Dan Zinn, CIO for the Office of State Attorney for the 15th Judicial Circuit in West Palm Beach, Florida sent us the following article:
State Attorney Barry Krischer had a problem within his office. How do you handle 18,000 active felony case files that traverse three different floors, are processed by multiple divisions, and go in and out of the building? His answer was RFID (Radio Frequency Identification). The federal government and Walmart have been using RFID to track shipments and goods and a few law firms have used it to manage their file libraries. Hospitals use active RFID to track “Crash Carts” and other critical mobile equipment. This was the first time that passive RFID has been implemented to track case files as they move through and in and out of a building.
The Technology was simple. It was like “LoJack” for a file and using GPS coordinates on Google Earth to let staff see the location of the file on a floor plan. Making it work was a complex system integration project. The office used the services of the Innerwireless Corporation located in Richardson, Texas and Computer Information and Planning located in Jacksonville, Florida. CIO Dan Zinn headed the project which involved integrating the PanGo RFID technology from innerwireless into the office case tracking system known as STAC and designing and installing antennas throughout the floors that the files commonly traversed.
Staff only sees the results. To locate a file a staff members selects the case in STAC, they then press the ‘control I’ keys on their computer and a new screen appears showing the location of the file or the last door that it passed through when exiting the building. It gives the date and time along with a number of other case details. The case locator can also be accessed using the office intranet.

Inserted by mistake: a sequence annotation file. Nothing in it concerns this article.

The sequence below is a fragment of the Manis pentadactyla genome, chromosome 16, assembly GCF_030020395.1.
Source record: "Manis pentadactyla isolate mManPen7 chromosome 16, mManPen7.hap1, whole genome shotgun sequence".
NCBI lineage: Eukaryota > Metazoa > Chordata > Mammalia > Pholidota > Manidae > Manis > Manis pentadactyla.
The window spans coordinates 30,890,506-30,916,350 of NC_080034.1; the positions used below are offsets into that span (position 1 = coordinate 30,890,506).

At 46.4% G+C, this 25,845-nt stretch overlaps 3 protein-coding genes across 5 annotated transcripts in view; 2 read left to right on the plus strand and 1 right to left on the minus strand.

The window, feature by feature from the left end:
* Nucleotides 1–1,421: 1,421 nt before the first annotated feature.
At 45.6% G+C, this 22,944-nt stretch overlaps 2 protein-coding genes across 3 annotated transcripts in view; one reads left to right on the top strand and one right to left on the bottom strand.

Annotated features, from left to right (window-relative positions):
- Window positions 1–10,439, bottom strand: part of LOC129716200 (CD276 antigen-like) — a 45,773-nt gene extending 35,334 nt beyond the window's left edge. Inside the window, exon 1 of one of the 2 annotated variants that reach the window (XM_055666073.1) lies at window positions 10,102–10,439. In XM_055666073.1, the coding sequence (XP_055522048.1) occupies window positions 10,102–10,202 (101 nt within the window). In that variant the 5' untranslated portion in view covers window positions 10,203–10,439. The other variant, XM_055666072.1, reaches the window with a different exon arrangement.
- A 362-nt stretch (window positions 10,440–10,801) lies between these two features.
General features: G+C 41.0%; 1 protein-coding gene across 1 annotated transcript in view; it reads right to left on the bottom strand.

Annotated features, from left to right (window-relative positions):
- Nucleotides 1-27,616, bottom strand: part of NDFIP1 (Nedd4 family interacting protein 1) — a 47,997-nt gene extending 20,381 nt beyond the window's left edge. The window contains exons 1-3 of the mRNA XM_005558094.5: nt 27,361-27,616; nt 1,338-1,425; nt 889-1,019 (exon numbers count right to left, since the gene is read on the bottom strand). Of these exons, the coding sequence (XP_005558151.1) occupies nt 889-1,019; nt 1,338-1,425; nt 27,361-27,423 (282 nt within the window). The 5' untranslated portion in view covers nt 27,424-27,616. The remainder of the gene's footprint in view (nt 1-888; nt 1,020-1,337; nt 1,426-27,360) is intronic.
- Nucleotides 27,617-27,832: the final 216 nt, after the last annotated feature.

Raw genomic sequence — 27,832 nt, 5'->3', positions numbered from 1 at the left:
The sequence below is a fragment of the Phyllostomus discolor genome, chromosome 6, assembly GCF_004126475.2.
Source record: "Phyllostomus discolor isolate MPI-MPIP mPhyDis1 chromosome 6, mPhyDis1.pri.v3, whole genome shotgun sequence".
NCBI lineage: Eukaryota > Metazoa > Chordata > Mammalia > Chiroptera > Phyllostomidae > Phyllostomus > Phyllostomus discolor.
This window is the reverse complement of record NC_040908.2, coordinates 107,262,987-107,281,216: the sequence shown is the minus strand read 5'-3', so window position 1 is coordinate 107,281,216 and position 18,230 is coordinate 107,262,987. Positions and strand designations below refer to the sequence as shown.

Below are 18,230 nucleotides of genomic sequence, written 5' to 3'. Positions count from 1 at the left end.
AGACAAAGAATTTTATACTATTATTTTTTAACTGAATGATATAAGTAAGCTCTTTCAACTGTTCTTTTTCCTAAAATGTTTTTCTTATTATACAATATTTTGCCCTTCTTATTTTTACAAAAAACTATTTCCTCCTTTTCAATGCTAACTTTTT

This project has just begun. Plans call for increasing the granularity of the locations to improve location time; integrating RFID staff ID tags to track who was transporting the file and tracking other office fixed assets.
About the technology: Active RFID tags are tags powered by a battery. An example is the transponder that is used to pay tolls or to go in and out of parking lots. This type of technology costs several dollars per unit. Passive RFID uses tags that harness the power from a radio frequency to activate the tag and then send the information back to the receiving antenna. The cost for this type of technology starts at less than a quarter.
The RFID project started in 2004 with an initial collaboration with Wal-mart. The technology was not mature enough at that time to go forward. The tags started at $5.00 and there were no standards. Since 2004 RFID Standards were agreed upon, the cost per tag dropped significantly and the technology and software applications improved. Today RFID is a viable business solution. For more information on this project, go to the Office of State Attorney for the 15th Judicial Circuit.